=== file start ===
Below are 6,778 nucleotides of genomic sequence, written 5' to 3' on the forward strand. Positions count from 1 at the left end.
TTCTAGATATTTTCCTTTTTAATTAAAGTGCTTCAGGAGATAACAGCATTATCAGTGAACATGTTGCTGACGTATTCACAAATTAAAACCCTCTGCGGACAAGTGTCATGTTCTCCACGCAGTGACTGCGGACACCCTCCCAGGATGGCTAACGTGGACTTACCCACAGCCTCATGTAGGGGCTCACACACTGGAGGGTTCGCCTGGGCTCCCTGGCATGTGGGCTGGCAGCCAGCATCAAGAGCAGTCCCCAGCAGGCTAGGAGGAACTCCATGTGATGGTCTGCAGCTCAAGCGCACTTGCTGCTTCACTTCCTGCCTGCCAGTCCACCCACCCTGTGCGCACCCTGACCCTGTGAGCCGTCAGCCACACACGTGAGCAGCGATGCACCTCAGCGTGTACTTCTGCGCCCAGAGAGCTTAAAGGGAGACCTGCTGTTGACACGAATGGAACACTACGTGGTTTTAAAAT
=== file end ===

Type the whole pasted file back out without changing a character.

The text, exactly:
Below are 6,778 nucleotides of genomic sequence, written 5' to 3' on the forward strand. Positions count from 1 at the left end.
TTCTAGATATTTTCCTTTTTAATTAAAGTGCTTCAGGAGATAACAGCATTATCAGTGAACATGTTGCTGACGTATTCACAAATTAAAACCCTCTGCGGACAAGTGTCATGTTCTCCACGCAGTGACTGCGGACACCCTCCCAGGATGGCTAACGTGGACTTACCCACAGCCTCATGTAGGGGCTCACACACTGGAGGGTTCGCCTGGGCTCCCTGGCATGTGGGCTGGCAGCCAGCATCAAGAGCAGTCCCCAGCAGGCTAGGAGGAACTCCATGTGATGGTCTGCAGCTCAAGCGCACTTGCTGCTTCACTTCCTGCCTGCCAGTCCACCCACCCTGTGCGCACCCTGACCCTGTGAGCCGTCAGCCACACACGTGAGCAGCGATGCACCTCAGCGTGTACTTCTGCGCCCAGAGAGCTTAAAGGGAGACCTGCTGTTGACACGAATGGAACACTACGTGGTTTTAAAAT